Centre-stage of the bridge’s aesthetic and structural elegance are the glistening white crossover stay cables covering a 160m length of the deck at mid-point along the two main spans. In total there are 288 stays with each individual cable stay comprising of between 45 and 109, 7 wire, 15.7mm diameter strands. These stay cables range in length from 94m to 420m.
With two main spans being situated over navigation channels, a major challenge to the three-tower design was the stability of the central tower. The required stiffness was obtained by extending the length of the stay cable fans beyond mid-span so that they overlap in the central region of each span. By supporting these segments with the extra cables the effective structural depth of the deck mid-span is increased. This stiffens the entire deck sufficiently for it to stabilise the central tower.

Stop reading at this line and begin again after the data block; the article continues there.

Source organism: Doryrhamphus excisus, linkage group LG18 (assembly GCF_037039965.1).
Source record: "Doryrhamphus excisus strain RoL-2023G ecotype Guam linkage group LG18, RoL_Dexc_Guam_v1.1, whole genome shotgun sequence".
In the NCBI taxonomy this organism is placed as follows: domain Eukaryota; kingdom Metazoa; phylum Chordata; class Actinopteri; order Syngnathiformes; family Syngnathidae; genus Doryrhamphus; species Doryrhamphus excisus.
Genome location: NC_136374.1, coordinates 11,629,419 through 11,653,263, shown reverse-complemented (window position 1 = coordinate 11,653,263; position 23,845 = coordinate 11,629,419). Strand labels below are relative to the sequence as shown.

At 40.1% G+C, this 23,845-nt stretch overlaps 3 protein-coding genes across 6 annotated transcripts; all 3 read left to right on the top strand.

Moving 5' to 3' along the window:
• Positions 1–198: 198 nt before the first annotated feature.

The ten extra overlapping stay cables in each of the two main spans double the number of cable supports for each of the ten mid-span deck sections both sides of the central tower. As the vertical load is shared by four cables the force per cable is relatively low.
The innovative solution to the structural challenge of stabilising the central mid-estuary tower created a virtual truss system involving 23,000 miles of stay wire stretched between the towers. This solution allowed all three towers to have the same slender profile tapering to a narrow top. This enhanced the cable-stayed crossing’s visual impact.
The cables are anchored at the top and bottom and are sheathed in HDPE to provide protection against corrosion. The novel plastic sheathing features a ribbed design, intended to reduce any resonance in the wind. The cable-stayed design will also be easier to maintain, allowing individual strands within the cables to be taken out and replaced if necessary, without adversely affecting the traffic capacity.